In short, the investments are backed by few protections. U.S. prosecutors do pursue outright criminal behavior, like false advertising or stealing, but if the value of a new cryptocurrency token plummets and does not recover, that money is lost. Even the value of bitcoin, which some proponents call "digital gold," is extremely volatile.

A final thought: Cryptocurrencies remain criminals' payment of choice. Illegal drugs or other barred commodities are often exchanged for cryptocurrency, which can be transferred across distances more easily than cash and can be harder for prosecutors to trace. But for most cryptocurrencies, the record of who owns what is publicly visible, forcing criminals to become savvier in order to effectively launder cryptocurrencies obtained through theft, scams or ransomware attacks.

Where does the "value" of cryptocurrencies come from? 

This age-old question — who decides what a buck is worth? — is further complicated with cryptocurrencies. Unlike traditional currencies, no government, central bank or physical asset backs cryptocurrencies.

Instead, their values are based on people's faith in them, as determined by the market. Backers hope that more and more people will want a digital currency that is relatively free from government oversight — and that, as people sink resources into cryptocurrencies, their value will increase over time.

Also unlike traditional currencies, some cryptocurrencies function both as an investment and a potential unit of exchange. Some consumers buy bitcoin hoping they can eventually sell it for a profit. Others might use a fraction of a bitcoin to get a firecracker pork burrito at New Hampshire's Taco Beyondo — one of a growing list of businesses that accepts bitcoin as payment.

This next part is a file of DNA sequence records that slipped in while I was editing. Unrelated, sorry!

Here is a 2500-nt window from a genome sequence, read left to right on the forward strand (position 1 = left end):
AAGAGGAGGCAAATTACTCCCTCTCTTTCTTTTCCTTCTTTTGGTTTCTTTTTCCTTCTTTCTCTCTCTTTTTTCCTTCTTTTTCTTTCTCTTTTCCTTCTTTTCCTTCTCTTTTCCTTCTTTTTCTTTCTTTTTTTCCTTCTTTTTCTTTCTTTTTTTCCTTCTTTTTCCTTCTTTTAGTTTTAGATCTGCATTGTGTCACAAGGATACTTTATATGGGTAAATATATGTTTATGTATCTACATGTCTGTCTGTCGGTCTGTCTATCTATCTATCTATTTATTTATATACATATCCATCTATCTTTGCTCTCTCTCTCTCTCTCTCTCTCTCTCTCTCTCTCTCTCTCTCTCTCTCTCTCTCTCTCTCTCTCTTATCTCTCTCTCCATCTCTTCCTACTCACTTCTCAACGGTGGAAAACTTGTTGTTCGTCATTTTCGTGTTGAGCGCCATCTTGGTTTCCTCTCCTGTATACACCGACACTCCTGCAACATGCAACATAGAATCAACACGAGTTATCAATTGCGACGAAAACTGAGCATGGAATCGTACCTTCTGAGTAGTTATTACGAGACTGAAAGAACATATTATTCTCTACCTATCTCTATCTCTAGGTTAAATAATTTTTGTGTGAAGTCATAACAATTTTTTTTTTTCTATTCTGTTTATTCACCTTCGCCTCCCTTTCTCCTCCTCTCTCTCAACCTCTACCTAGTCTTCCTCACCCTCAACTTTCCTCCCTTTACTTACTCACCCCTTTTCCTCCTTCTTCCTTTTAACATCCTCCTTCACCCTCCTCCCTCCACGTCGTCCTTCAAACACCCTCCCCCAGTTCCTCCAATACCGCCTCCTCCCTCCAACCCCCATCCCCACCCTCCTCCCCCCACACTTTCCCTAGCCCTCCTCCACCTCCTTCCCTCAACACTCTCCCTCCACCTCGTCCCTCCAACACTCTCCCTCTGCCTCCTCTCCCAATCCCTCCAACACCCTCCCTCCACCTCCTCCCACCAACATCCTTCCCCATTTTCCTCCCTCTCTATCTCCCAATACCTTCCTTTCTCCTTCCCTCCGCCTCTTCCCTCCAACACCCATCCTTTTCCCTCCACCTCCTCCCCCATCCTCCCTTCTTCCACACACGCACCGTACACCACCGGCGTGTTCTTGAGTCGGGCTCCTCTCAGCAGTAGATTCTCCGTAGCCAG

What about environmental impacts?

As mentioned, crypto mining consumes a great deal of energy. One peer-reviewed study calculated that, as of November 2018, bitcoin's annual electricity consumption was 45.8 terawatt hours, comparable to Hong Kong's net electricity consumption in 2019, according to the U.S. Energy Information Administration. That doesn't even take into account energy consumed by other cryptocurrencies.

Also, bitcoin's energy consumption has increased annually: The Bitcoin Mining Council estimated the cryptocurrency consumed 220 terawatt hours of energy in 2021.

When judging the environmental impacts of cryptocurrencies, it's important to consider the electricity's source. Crypto miners typically want electricity at the lowest cost, which oftentimes leads them to high-polluting energy sources like coal. Other times, logistical restrictions lead them to seek out the cheapest energy available from renewable sources like hydroelectric dams. Those variables must be considered when calculating cryptocurrencies' exact energy consumption and environmental impact.

Environmental impact also includes energy used to cool computer processors, which heat up as they work, as well as the electronic waste produced as miners upgrade their equipment and discard older models or broken units.